The soft edit set for this session will go went live on Flickr today. Comments will be open for people to select their favorite(s) and provide critical feedback. Which one(s) most genuinely conveys my character? My aspirations? My human dimensionality? Which one captures my words? Which one connects?

I hope you’ll help me choose.

Posted in self-portraiture, social networks | Tagged: , , , , | 5 Comments »

@MsHerr hits 10k tweets… & hands over the keys

Posted by Ms. Herr on 07.21.2009

Twitter_MsHerr_9953rd tweet

After 26 months on Twitter, I’m fast approaching ten thousand Twitter updates. That’s a lot of characters. It’s a bit of a milestone. Not like turning 18. Or turning 21. Or losing your virginity. But a milestone nevertheless.

@spectagirl suggested 10,000 shots. Indeed momentous, but not quite what I had in mind. @smarti9 started #MsHerr10kWatch2oo9. My friends are often quick to rally behind my endeavors in some fashion or another.

A few hours ago, I was 10 tweets away from 10k. By the time you read this, I’ll be 7 tweets or less from 10k. The build up to that 10,000th tweet has been fun, but also a bit daunting. Suddenly 140 characters has become a much bigger deal than necessary. There is this pressure to be momentous. Funny considering I’m much more likely to miss it completely (despite @smarti9’s 10k watch) and either use it on a reply or post something completely irrelevant.

I’ve decided to hand over the keys to my Twitter account. That means you (and everyone else) will have the opportunity to post as and from @MsHerr for up to 26 hours.

Why am I doing this? This is not the first time I’ve yielded control of my social presence. A year ago, I asked my community to help me select my avatar. My reasons then still hold true today. I believe in the social web. I believe in trusting my friends, connections, and communities. I believe in yielding control. And I’m curious to see what will happen. It could be phenomenal success or it could be an abysmal failure. But why not? Don’t answer that, it’s a rhetorical question.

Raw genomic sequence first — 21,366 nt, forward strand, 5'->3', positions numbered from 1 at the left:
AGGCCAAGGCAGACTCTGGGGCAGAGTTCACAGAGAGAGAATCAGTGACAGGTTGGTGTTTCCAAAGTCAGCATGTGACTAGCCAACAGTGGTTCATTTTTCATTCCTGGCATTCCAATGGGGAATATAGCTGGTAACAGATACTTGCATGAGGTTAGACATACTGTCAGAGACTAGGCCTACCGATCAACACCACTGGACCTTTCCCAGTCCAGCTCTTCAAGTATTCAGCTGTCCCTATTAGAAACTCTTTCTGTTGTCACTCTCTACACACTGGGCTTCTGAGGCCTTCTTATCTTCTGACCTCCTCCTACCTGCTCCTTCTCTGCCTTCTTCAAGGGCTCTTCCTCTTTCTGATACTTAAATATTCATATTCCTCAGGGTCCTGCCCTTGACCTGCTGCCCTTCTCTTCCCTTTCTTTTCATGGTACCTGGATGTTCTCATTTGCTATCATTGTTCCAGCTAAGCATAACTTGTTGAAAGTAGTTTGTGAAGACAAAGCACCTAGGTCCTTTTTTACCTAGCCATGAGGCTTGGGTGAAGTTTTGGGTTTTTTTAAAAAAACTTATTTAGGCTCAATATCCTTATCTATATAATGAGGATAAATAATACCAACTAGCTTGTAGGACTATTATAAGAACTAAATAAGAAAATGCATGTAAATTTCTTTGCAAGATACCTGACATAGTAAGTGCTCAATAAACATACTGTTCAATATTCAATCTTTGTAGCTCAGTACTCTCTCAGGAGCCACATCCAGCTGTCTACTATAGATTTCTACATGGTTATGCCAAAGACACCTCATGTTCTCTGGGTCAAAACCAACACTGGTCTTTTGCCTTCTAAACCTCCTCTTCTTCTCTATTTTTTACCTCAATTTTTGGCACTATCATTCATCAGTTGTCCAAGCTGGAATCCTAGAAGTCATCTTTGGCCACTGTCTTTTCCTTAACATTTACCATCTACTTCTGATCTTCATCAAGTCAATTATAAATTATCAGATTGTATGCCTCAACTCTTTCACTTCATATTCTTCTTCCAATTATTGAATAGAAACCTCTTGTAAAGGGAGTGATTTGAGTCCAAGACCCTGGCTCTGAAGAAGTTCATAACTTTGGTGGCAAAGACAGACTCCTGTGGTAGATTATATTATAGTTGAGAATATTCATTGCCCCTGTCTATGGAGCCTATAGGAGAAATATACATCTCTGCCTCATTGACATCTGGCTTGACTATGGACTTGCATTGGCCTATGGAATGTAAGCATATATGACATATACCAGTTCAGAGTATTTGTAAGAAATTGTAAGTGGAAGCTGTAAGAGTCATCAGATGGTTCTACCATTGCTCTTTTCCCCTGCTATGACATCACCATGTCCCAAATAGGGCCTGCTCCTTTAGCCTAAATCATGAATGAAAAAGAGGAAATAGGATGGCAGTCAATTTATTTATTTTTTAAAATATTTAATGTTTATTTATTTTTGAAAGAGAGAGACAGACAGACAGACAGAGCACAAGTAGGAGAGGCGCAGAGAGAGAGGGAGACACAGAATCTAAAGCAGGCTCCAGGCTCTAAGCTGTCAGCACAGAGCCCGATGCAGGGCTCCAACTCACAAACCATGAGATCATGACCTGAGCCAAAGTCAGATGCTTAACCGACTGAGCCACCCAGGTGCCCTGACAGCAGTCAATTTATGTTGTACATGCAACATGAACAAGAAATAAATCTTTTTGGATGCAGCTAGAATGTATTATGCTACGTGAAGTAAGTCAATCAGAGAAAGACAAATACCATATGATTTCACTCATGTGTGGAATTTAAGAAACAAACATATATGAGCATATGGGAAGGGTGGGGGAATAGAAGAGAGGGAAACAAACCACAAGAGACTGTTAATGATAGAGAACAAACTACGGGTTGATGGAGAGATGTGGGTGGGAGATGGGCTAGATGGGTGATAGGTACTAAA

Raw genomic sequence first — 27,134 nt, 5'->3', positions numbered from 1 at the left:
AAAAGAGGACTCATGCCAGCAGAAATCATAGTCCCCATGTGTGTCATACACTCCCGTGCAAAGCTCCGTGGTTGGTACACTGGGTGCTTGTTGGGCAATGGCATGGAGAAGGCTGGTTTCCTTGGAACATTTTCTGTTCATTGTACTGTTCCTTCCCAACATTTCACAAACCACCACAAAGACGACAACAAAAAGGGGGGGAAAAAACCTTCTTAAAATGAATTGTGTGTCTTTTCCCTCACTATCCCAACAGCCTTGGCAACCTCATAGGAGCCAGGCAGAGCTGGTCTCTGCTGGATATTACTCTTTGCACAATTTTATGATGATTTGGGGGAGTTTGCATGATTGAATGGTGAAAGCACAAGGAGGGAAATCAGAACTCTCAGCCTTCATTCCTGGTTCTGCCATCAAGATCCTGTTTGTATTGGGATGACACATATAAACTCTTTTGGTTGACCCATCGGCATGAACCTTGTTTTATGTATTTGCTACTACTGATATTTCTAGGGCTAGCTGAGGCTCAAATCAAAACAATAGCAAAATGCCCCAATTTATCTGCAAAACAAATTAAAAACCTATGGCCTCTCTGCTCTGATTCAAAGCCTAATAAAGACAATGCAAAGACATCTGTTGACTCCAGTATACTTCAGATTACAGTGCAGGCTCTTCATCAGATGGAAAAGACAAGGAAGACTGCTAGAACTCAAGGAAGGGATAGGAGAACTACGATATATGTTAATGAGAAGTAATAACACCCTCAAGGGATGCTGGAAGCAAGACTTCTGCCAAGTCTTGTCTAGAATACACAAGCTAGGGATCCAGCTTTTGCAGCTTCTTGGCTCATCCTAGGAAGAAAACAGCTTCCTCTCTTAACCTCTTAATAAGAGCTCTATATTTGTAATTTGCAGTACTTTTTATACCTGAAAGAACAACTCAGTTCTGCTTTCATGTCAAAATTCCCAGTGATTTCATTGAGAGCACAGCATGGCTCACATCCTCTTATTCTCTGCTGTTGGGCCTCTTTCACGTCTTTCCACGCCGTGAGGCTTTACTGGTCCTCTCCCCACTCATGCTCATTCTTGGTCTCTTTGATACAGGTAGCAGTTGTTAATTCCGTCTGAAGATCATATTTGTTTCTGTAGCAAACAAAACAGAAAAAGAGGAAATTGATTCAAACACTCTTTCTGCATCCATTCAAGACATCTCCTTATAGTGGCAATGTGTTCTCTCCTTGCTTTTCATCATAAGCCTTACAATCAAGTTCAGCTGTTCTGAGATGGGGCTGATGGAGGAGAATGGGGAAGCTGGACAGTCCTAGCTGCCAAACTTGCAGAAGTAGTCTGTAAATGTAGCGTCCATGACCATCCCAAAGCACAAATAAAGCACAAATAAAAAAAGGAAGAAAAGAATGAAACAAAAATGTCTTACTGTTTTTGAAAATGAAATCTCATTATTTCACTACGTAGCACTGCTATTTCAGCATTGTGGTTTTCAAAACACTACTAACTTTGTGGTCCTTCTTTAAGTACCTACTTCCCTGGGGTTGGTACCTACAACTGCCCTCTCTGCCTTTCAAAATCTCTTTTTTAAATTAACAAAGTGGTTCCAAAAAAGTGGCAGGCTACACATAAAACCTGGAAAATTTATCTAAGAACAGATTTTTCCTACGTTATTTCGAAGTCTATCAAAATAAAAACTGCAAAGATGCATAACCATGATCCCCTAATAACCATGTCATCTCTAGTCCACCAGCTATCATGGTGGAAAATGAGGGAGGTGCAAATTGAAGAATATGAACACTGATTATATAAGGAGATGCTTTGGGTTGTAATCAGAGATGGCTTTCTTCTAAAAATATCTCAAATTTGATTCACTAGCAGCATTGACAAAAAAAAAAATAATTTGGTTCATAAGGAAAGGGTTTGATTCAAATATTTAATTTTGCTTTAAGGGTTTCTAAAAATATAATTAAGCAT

How will it work? I have set up a Ping.fm account linked to @MsHerr and will publish the associated posting email address in my 10,000th tweet. You (and everyone else) can send a tweet to this address, where it will then feed automatically to @MsHerr. My only request is that you sign your tweet with ^@yourtwittername (please replace yourtwittername with your actual twitter name so people can link to you). Ping accepts text updates and photo updates, so feel free to post pics too. If you need a how-to, check out Ping’s posting guides.

My disclaimer: I reserve the right to delete any tweet. If you do not sign your tweet, I will probably delete it. If I feel violated by your tweet, I will probably delete it. After all, this is my account we’re talking about.

That’s it. That’s the deal Make me laugh. Make me cry. Make me proud. And remind me why I fell in love with the social web so many months ago.

Posted in blogging, geekery, self-portraiture, social networks | Tagged: , , , , | 3 Comments »

will work for food

Posted by Ms. Herr on 04.12.2009

It seems we can’t go a day without ever more disturbing news about our downward spinning economy. Bank failures, auto industry bailouts, rising unemployment rates. Those newly laid off are just beginning to feel the pinch, dipping into savings accounts while they try to find new jobs. Meanwhile, those who were on the leading cuts have long ago turned to 401k and supplemental retirement accounts.

I first started to feel the pinch over two years ago as the company I was partner in struggled to line up new clients. First it was half-pay every other pay cycle. Then half-pay every pay cycle. At its worst, I drew only 20% of my expected monthly draw. Things improved, then declined again. The partnership ended as September 2008 ended. My stake in the company was so small that I had no say in the matter.

I’ve have yet to land another full-time position. I’ve filed applications, submitted resumes, had over a handful of interviews, and dozens more informal conversations. Some opportunities led to second and third round interviews only to be end with a “we are holding off on hiring” or something similar. In some cases, I’ve discovered weeks later that company is implementing ideas I presented during my interview. I’ve taken on two part-time jobs, a roommate, and contract work. It’s still not enough to sustain me.